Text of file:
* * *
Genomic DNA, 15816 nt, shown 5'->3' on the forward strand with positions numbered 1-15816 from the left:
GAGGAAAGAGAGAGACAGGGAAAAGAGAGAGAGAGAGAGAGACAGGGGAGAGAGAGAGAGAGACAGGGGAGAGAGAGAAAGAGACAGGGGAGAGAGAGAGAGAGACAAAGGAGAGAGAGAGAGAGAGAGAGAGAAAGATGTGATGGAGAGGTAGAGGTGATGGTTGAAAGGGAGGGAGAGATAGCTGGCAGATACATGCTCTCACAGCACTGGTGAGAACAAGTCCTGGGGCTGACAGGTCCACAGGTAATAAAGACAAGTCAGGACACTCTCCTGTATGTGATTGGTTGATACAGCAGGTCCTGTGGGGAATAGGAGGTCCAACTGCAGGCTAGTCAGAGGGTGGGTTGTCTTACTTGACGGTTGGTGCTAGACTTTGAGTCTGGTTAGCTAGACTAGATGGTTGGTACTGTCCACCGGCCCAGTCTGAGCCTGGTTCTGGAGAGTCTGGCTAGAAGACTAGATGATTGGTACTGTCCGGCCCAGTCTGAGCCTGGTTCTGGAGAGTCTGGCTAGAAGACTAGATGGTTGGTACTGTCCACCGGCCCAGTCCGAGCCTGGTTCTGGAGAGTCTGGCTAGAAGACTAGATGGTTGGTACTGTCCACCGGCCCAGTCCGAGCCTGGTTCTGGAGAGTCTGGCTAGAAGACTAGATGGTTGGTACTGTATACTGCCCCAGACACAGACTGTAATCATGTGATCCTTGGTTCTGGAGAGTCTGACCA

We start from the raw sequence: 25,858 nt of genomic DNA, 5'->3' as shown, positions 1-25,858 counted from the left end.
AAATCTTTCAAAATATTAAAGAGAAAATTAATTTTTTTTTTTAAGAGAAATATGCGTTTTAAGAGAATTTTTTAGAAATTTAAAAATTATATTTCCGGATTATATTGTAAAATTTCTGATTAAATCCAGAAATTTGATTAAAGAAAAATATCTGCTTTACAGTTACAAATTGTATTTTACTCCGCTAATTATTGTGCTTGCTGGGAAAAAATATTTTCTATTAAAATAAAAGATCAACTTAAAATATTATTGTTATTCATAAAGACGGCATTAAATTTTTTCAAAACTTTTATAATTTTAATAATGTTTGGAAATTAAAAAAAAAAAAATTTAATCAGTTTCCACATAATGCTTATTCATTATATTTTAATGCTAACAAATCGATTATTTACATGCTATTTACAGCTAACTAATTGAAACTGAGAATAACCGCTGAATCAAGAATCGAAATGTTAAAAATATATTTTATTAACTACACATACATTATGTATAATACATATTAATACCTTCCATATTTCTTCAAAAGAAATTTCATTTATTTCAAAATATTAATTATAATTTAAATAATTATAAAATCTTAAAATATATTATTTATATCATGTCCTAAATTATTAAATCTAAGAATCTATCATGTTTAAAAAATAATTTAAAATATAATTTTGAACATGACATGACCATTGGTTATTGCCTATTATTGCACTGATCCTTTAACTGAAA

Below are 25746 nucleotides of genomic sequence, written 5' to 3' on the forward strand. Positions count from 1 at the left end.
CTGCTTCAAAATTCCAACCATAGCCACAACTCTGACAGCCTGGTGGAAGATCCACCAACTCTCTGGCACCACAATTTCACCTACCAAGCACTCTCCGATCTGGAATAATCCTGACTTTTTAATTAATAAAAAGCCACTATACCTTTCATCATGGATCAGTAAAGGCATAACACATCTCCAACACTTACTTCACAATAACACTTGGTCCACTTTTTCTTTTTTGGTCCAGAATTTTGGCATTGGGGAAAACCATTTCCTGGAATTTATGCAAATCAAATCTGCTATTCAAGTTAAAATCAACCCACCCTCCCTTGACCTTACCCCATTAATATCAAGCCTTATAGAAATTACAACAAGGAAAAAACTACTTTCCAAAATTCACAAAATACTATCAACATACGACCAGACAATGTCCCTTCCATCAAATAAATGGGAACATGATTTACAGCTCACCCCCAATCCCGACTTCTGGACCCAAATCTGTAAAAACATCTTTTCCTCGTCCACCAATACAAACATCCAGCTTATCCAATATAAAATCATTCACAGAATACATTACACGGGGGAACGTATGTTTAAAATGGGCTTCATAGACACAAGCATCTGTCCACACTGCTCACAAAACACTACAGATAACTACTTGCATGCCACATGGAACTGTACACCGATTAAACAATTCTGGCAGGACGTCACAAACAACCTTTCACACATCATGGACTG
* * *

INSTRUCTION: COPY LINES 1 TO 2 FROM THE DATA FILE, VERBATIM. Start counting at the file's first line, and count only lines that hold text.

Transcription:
Genomic DNA, 15816 nt, shown 5'->3' on the forward strand with positions numbered 1-15816 from the left:
GAGGAAAGAGAGAGACAGGGAAAAGAGAGAGAGAGAGAGAGACAGGGGAGAGAGAGAGAGAGACAGGGGAGAGAGAGAAAGAGACAGGGGAGAGAGAGAGAGAGACAAAGGAGAGAGAGAGAGAGAGAGAGAGAAAGATGTGATGGAGAGGTAGAGGTGATGGTTGAAAGGGAGGGAGAGATAGCTGGCAGATACATGCTCTCACAGCACTGGTGAGAACAAGTCCTGGGGCTGACAGGTCCACAGGTAATAAAGACAAGTCAGGACACTCTCCTGTATGTGATTGGTTGATACAGCAGGTCCTGTGGGGAATAGGAGGTCCAACTGCAGGCTAGTCAGAGGGTGGGTTGTCTTACTTGACGGTTGGTGCTAGACTTTGAGTCTGGTTAGCTAGACTAGATGGTTGGTACTGTCCACCGGCCCAGTCTGAGCCTGGTTCTGGAGAGTCTGGCTAGAAGACTAGATGATTGGTACTGTCCGGCCCAGTCTGAGCCTGGTTCTGGAGAGTCTGGCTAGAAGACTAGATGGTTGGTACTGTCCACCGGCCCAGTCCGAGCCTGGTTCTGGAGAGTCTGGCTAGAAGACTAGATGGTTGGTACTGTCCACCGGCCCAGTCCGAGCCTGGTTCTGGAGAGTCTGGCTAGAAGACTAGATGGTTGGTACTGTATACTGCCCCAGACACAGACTGTAATCATGTGATCCTTGGTTCTGGAGAGTCTGACCA